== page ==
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DPS candidates show common ground

Five candidates for the citywide at-large seat on the Denver school board introduced themselves to voters in southwest Denver on Wednesday night, and showed they shared some common ground in pitching their candidacies.

During one rapid-fire series of questions, all five raised their hands to indicate they would, if elected, support a call for an outside audit of the DPS budget.

And when asked how many support Proposition 103, which would raise the state income tax to 5 percent and the state sales tax to 3 percent for five years to boost education funding, all but one – John Daniel – did so.

The five candidates to replace the term-limited Theresa Peña, in addition to Daniel, are Frank Deserino, Happy Haynes, Roger Kilgore and Jacqui Shumway.

Given an opportunity to elaborate on some of their answers, Haynes – who until May was the chief community engagement officer for DPS – clarified her response to the outside audit question.

She pointed out that outside audits have been done in recent years by the Council of Great City Schools and A+ Denver and said, “I think it makes sense to seek independent assessments and analysis from outside the district, whether that’s through an audit or some other means.”

Haynes, endorsed on Monday by Mayor Michael Hancock, said she believes the district shows plenty of room for improvement.

“On achievement, are we getting there? I think, no, not when we have a graduation rate barely over 50 percent, I don’t think we’re making the mark,” she said.

The evening was hosted by the Bear Valley Improvement Association and the Southwest Denver Coalition for Education at Traylor Academy, a DPS school, and attended by about 35 people.

The candidates did not take shots at one another. They sought, instead, to distinguish themselves in a somewhat crowded field.

Deserino, a civics and history teacher at South High School, never missed a chance to remind voters that he believes a veteran teacher belongs on the board.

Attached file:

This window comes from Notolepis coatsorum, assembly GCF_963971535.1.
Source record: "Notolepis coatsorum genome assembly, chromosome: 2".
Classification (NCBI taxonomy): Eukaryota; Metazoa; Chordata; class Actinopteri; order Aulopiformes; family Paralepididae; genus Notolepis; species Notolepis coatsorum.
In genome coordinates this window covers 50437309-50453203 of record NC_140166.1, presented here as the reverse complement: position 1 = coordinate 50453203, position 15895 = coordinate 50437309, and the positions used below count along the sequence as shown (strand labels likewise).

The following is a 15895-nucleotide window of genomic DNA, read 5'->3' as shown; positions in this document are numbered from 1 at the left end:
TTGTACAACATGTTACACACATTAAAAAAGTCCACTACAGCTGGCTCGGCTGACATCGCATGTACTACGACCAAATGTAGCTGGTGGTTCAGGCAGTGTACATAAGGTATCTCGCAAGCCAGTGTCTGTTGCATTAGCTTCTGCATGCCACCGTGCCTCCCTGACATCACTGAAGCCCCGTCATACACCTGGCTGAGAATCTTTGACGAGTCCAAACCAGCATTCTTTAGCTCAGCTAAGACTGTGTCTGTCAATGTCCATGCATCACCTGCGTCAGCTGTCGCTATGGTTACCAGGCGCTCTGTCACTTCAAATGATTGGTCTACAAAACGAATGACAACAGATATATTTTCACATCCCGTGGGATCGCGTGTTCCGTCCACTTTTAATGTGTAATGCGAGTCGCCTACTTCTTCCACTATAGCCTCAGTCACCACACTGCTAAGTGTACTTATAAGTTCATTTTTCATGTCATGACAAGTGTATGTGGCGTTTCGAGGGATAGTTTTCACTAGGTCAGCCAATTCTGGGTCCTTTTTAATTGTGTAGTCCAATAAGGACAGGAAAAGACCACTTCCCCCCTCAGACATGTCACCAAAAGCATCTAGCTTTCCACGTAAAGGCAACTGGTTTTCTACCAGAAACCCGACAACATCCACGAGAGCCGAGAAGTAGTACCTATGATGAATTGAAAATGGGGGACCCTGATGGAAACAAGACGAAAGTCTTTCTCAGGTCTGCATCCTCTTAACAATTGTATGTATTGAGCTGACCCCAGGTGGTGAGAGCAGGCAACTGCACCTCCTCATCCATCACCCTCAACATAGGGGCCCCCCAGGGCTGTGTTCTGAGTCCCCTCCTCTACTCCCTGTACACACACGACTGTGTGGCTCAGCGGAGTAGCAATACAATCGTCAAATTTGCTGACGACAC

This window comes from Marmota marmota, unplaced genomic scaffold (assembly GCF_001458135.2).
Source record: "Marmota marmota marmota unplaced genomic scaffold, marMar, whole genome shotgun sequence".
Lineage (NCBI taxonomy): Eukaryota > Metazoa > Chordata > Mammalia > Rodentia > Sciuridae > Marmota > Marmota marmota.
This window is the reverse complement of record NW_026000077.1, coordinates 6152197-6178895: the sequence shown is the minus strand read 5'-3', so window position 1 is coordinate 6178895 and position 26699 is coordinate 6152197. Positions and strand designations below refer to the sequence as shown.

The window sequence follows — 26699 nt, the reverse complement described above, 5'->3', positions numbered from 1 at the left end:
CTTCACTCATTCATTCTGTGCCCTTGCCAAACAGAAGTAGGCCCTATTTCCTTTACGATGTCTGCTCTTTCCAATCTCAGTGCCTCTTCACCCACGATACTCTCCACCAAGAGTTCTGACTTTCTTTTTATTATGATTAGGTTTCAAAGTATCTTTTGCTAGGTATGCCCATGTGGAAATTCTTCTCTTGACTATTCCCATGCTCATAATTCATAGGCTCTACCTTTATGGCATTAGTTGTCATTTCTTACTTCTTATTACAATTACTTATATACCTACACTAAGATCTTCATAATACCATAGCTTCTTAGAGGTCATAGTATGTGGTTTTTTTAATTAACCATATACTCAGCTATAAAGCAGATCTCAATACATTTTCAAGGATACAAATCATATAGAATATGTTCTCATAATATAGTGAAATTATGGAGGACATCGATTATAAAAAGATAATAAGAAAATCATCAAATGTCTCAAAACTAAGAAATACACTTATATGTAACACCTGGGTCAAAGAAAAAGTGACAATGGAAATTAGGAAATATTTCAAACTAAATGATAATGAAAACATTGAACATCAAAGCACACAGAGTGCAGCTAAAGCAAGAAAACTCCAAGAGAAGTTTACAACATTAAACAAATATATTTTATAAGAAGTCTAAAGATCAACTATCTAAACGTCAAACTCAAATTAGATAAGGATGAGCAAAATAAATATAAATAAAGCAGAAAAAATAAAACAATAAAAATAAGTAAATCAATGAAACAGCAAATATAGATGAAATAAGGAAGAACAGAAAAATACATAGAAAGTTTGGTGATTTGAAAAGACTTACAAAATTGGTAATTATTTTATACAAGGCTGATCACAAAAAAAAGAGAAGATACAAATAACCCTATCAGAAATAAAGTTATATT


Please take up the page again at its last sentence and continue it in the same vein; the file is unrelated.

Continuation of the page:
“In South High, for example, we spent 30 class days last year in testing,” he said. “That was 30 days when children were outside of the classroom preparing for a test with benchmarks or taking tests. I want them back inside the classroom … They know how to take a test, but they don’t have the skills I want to give them.”

Shumway, who also ran for the board’s northeast Denver seat in 2009, found multiple opportunities to tout her skills developed as an independent business woman. But she returned repeatedly to the importance of art, music and physical education.

“That’s the stuff that helps us survive, when times are tough,” she said. “It’s knowing how to love each other and take care of each other.”

Denver’s current board has split 4-3 on some key reform issues, with a narrow majority supporting the policies of Superintendent Tom Boasberg. The Nov. 1 election is seen as having the potential to either preserve that majority, build on it or perhaps flip it in a direction that might reverse the current course DPS – and even cost Boasberg his job.

So candidates were each asked which “side” they would be on, if elected. All said they would not be aligning with one side or the other – with Shumway saying, “They’re all good people” and vowing to try to bring them together.

“I don’t think it’s about sides,” Haynes said. “It’s about kids first and foremost, and all the things that we need to support the kids.”

Daniel, who occasionally played for a comedic angle through the evening, said, “I’m going to misbehave more effectively than they are,” referring to current board members. He added, “I’m going to be on my own side … I’m probably not going to be real friendly with either side.”

Kilgore, however, said, “Everyone is for the kids, but there are political considerations that are taking place as we approach this race.

“The mayor, for example, just endorsed in the at-large race and, unfortunately, the mayor didn’t talk to any other candidates that I’m aware of,” he said. “To me, that’s an example of not putting the kids first. That’s putting friendships and alliances first.”

The at-large candidates are scheduled to come together again Tuesday at the Thomas Jefferson High School Auditorium, in a forum co-sponsored by the Partnership for Southeast Denver Schools, the League of Women Voters and the Inter-Neighborhood Cooperation.

They will be joined by Anne Rowe and Emily Sirota, the two candidates for the southeast Denver seat being vacated by the term-limited Bruce Hoyt.

The third DPS race on the ballot is the northwest Denver contest between Jennifer Draper Carson and incumbent Arturo Jimenez.

Denver residents must be registered by Oct. 3 to vote and mail-in ballots will be sent out Oct. 12. All ballots must be returned by 7 p.m. on Nov. 1.

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